Mon, 26 Oct 2020

History Sept 30 2020 Russia Beyond

Archive photo; Moskva agency; Public Domain After the death of the Russian Revolution leader, the government announced an all-Soviet contest to create the best mausoleum on the Red Square. We've highlighted some of these ambitious ideas of 1925!

1. In late 1923, at a Politburo meeting (the Soviet Government), a question on the revolutionary leader Vladimir Lenin's embalming, who's health was getting worse every day, was raised. And by the time of his death in January 1924, the first mausoleum had already been erected out of wood on the Red Square.

The first mausoleum.

Sputnik

2. It was designed by famous Soviet architect Alexei Scshusev in the shape of a square base, headed with a pyramid. In spring 1924, two side-stands were added.

V.Lebedev/A. Scshusev State Architecture Museum/Sputnik

3. In 1925, however, an all-Soviet contest among architects was announced to see who could come up with the best mausoleum project for Lenin.

Fyodor Shechtel's design.

Public Domain

4. Among the architects of the 117 submitted projects were Fyodor Shechtel, author of Yaroslavsky Railway station in Moscow and Lev Rudnev, author of the main building of the Moscow State University, as well as many more.

V.M.Parodin-Nardson. "Powerful"

Public Domain

5. According to the contest rules, the project had to include an inside hall with Lenin's body and an underground hall for a museum; on the walls, there should be decoration based on the revolutionary themes and the life of Vladimir Lenin. The mausoleum also had to match with the Kremlin walls and the Red Square.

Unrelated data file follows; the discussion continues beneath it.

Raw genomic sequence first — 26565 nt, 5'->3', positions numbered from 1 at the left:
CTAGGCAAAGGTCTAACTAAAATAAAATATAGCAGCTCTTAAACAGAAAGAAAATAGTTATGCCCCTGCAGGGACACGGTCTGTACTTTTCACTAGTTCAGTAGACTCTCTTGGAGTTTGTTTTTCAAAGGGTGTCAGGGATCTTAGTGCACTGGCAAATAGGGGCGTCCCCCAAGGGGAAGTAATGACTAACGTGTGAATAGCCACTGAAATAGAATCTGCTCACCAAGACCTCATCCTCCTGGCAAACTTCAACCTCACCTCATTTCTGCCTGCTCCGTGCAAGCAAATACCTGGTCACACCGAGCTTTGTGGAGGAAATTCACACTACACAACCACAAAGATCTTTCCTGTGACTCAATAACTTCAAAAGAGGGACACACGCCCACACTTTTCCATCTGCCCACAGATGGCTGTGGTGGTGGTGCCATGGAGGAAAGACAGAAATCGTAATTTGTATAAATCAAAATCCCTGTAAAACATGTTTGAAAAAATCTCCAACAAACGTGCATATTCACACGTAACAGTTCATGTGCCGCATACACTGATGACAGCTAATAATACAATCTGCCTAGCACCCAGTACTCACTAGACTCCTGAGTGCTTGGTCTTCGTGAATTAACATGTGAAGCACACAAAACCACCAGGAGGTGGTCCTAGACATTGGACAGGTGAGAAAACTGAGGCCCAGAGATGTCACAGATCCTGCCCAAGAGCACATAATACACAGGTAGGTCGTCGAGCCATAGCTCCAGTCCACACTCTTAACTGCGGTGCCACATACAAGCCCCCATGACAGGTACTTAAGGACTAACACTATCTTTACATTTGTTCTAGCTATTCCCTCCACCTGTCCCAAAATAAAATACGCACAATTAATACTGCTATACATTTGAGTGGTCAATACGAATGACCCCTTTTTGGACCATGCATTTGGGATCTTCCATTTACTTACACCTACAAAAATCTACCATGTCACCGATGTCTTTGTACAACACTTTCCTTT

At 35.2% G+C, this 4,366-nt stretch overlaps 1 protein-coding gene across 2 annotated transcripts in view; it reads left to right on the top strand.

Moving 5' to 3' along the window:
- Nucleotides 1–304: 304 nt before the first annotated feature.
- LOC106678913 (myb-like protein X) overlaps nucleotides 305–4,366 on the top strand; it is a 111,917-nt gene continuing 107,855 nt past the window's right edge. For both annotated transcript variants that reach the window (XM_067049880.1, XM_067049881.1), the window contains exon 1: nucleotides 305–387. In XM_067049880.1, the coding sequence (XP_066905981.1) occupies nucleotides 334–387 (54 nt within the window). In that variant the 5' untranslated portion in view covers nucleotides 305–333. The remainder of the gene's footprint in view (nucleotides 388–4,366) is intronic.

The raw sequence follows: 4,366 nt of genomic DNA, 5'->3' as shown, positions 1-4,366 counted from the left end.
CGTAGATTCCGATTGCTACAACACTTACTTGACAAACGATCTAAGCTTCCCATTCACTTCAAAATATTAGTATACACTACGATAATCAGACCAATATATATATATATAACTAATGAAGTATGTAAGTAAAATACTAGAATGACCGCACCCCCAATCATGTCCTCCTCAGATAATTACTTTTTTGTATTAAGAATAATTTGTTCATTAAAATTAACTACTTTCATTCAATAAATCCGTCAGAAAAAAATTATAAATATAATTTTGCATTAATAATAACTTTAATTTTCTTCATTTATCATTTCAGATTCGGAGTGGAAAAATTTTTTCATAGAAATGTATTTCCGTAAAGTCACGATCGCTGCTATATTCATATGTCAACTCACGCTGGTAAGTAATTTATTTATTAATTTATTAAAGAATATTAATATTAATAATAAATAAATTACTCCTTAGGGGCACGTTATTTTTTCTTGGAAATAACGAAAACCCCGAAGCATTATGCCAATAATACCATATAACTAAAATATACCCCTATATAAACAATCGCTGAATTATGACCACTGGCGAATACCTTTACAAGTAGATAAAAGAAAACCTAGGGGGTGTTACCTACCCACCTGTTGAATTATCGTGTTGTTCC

V.V.Tarasov. "Iron".

Public Domain

6. The mausoleum was in the end to be an "impressive sight" and be "the center of attraction for all eyes".

N.Ryabov. "Center of the world."

Public Domain

7. In total, the commission narrowed the list down to the 25 most interesting projects.

Ryabov's project in color.

Public Domain

8. The commission rejected "technically impossible" and "fantastic" projects, as well as proposals to change the place of the future construction.

Left: F.Ya.Veber. "To the victory!". Right: A.I.Shishkin. "Lenin's lighthouse at the international revolution."

Public Domain

9. Not all the participants were professional architects, and some people sent their drawings on wrapping paper and school checked notebooks.

Left: V. Gavrilin. "Art for working people." Right: V. Gubanov. "Proletarian art."

Public Domain

10. Participants suggested building the mausoleum in the shape of a pentacle star and the globe, as the symbol of the revolutionary solidarity of the all continents united by ideas of the all-human fellowship under communism.

S. Fienov. "USSR letters should shine at night, so we need to make there a kind of a chandelier."

Public Domain

11. All the projects included the tribune for the Soviet leadership's public speeches, recalling the times when Lenin himself pronounced his pep talks.

P.N.Baranov; S.Maklashov and P.Korolev. Mausoleums in the shape of a star.

Public Domain

12. However, in the end, the commission decided to adopt Alexei Scshusev's version that was suggested even before the contest.

Left: M.Rostovsky's tower. Right: P. Belozersky. "Go!"

Public Domain

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